Australia Open: Dominic Thiem says there are “no secrets” between him Alexander Zverev as they prepare for a battle of “small margins” to make an Australian Open final for the first time.
The fifth seed faces his good friend on Friday after stunning world number one Rafael Nadal in the last eight, with a crack at either seven-time champion Novak Djokovic or six-time winner Roger Federer at stake.
Thiem and Zverev have played each other eight times, with the Austrian holding a 6-2 advantage, including their last two encounters. They have never been forced into a five-setter.
“We have no secrets from each other. I mean, we played so many times, also on very special occasions already, at the ATP Finals, semis, French Open quarters,” said the 26-year-old.
“It’s a nice rivalry we have. It’s great that we add an Australian Open semi-final to this one. Going to be a close match again.”
“Same if two top-10 players play each other (in the) semis of a Slam. The deciding moments are very small, small margins. I’m looking forward to it,” he added.
Thiem is better known as a clay-court specialist and has experience of the big time, making the French Open final over the past two years, beaten each time by Nadal.
But this is the furthest he has got on hard courts at the Majors and knows he is on the cusp of a crack at shattering the stranglehold Djokovic and Federer have had on the tournament, sharing 12 of the last 14 titles.
“One of us is going to be in the finals. But it’s still a very long way to go,” he said.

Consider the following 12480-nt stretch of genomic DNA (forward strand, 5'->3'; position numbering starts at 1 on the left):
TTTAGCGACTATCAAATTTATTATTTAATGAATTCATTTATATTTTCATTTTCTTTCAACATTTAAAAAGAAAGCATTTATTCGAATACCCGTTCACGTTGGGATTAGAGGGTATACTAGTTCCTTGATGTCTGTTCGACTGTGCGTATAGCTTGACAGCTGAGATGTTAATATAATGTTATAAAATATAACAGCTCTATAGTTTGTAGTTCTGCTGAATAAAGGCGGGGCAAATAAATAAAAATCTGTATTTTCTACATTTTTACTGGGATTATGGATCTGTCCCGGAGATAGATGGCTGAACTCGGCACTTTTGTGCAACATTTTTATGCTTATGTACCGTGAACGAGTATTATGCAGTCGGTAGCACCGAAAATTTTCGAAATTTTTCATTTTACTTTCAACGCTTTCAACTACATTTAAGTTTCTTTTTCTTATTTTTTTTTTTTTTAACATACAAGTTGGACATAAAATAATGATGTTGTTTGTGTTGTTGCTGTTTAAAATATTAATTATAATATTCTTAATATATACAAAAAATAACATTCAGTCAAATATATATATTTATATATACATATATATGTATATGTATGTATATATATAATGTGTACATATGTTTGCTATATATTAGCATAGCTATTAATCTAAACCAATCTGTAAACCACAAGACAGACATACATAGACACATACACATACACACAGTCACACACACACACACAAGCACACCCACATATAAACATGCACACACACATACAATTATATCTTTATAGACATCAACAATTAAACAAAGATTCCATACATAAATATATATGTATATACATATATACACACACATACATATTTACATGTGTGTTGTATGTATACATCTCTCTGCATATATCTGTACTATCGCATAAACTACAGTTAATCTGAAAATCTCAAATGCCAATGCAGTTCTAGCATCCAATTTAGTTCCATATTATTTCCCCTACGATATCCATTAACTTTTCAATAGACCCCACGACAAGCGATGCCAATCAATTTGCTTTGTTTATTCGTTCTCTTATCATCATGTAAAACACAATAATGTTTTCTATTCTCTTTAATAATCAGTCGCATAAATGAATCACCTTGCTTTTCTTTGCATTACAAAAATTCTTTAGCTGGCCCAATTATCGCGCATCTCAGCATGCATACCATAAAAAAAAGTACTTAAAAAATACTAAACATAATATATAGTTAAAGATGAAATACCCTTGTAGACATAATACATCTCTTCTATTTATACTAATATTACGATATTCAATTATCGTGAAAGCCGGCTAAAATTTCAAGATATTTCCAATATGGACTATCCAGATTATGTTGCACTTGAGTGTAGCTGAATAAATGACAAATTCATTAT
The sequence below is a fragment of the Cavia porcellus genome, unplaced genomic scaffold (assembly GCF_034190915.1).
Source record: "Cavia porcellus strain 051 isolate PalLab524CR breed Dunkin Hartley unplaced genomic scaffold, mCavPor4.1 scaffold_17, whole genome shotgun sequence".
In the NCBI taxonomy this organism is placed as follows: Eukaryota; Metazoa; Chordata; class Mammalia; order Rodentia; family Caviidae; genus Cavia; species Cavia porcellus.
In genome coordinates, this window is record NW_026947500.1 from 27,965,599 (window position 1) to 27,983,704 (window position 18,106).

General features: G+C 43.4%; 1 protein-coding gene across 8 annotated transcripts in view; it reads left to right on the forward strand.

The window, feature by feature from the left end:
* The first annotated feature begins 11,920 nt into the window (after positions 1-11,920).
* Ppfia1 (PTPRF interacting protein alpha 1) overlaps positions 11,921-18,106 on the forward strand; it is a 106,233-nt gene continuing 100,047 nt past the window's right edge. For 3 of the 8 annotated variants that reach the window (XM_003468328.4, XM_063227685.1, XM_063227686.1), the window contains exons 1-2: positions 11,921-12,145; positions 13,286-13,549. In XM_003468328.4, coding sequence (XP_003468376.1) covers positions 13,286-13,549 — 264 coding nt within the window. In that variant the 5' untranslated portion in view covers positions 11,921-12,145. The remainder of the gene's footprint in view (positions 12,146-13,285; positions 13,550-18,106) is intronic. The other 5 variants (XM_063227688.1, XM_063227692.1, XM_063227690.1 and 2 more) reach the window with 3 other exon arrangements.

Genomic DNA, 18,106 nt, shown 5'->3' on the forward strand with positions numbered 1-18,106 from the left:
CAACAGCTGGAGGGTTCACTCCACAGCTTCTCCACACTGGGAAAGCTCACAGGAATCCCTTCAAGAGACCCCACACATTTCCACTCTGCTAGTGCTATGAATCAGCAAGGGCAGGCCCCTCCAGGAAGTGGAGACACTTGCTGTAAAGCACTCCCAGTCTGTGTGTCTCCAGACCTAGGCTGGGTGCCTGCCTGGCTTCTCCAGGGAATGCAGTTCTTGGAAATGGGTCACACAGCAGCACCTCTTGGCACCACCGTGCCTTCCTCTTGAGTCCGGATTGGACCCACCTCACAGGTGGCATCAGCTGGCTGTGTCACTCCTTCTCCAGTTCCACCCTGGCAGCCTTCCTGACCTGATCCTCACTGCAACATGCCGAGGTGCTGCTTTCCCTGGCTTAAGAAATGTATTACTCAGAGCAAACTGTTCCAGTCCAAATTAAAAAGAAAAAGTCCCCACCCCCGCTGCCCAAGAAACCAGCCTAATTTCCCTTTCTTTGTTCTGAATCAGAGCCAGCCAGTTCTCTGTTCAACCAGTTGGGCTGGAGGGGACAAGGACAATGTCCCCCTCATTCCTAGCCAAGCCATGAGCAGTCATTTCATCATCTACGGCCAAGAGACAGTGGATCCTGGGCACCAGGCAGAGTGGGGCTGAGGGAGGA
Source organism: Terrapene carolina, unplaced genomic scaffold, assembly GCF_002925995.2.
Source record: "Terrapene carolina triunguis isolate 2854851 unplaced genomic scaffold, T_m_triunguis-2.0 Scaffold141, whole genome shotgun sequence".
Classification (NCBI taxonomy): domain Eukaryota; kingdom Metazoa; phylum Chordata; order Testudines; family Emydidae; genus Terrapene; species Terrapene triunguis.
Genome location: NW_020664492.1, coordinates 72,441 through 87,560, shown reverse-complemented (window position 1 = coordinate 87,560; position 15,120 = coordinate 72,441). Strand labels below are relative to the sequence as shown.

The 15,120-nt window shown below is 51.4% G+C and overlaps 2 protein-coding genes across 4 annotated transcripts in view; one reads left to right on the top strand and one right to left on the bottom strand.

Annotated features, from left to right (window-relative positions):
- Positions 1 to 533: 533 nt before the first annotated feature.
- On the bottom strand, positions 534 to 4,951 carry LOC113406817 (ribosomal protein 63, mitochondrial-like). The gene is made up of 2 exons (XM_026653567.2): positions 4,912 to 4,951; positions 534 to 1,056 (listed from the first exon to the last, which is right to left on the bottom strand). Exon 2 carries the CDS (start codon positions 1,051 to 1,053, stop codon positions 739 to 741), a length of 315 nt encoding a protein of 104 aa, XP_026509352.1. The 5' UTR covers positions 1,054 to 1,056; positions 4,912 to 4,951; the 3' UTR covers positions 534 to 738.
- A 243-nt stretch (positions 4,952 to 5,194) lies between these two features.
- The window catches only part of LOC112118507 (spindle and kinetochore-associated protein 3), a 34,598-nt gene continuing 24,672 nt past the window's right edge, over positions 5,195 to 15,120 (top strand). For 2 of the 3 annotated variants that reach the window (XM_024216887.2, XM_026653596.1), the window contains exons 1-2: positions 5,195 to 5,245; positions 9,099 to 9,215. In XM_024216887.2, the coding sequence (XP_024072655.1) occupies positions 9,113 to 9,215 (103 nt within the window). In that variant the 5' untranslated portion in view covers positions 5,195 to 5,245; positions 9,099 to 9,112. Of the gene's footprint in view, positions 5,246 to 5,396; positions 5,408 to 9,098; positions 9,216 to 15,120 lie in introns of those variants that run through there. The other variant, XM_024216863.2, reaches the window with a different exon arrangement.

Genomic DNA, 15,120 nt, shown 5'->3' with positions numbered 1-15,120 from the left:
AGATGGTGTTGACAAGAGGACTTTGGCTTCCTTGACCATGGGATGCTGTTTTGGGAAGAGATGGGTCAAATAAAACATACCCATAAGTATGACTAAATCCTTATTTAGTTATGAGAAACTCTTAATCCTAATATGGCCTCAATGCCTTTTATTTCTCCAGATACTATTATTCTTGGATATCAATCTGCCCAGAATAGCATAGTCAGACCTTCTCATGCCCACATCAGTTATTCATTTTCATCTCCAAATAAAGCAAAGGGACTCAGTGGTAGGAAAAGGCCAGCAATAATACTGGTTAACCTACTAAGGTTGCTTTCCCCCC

Seventh seed Zverev has long been tipped for great things, but until now the 22-year-old has failed to deliver at the Majors.
He is into his first Grand Slam semi-final after taking a more relaxed approach, admitting that in the past he was trying too hard to make his mark.
– Bushfire pledge –
“In a way, I was maybe paying attention to it too much, to the Grand Slams. You know what I mean?” he said.
“I was just playing better tennis at the other tournaments. At Madrid, Rome, other Masters, the World Tour Finals. The Grand Slams maybe meant too much for me.
“This year I actually came into the Australian Open with absolutely no expectations.”
Taking the pressure off has worked wonders, with Zverev battling past former champion Stan Wawrinka and dangerous Russian Andrey Rublev en route to his clash with Thiem.
Regardless of what happens on Rod Laver Arena on Friday, he is content with his tennis, and his life.
“Do you have to prove a point to anybody in this world? Maybe to your parents, out of respect or something like that,” he said.
“But anybody else, this is your life. You do with it what you feel is right. All I’m going to say, I’m always going to try my best.
“I am always going to do everything I can to win tennis matches, to at least do the best thing I can on the tennis court when I’m playing in front of people, just to have respect in front of the crowd.”
Zverev has already gone a long way to winning over Australian fans, donating $10,000 for each match he has won to the country’s bushfire relief fund.
If he claims a maiden Grand Slam in Melbourne on Sunday, he has vowed to also hand over his Aus$4.12 million ($2.78 million) winner’s cheque to the same cause.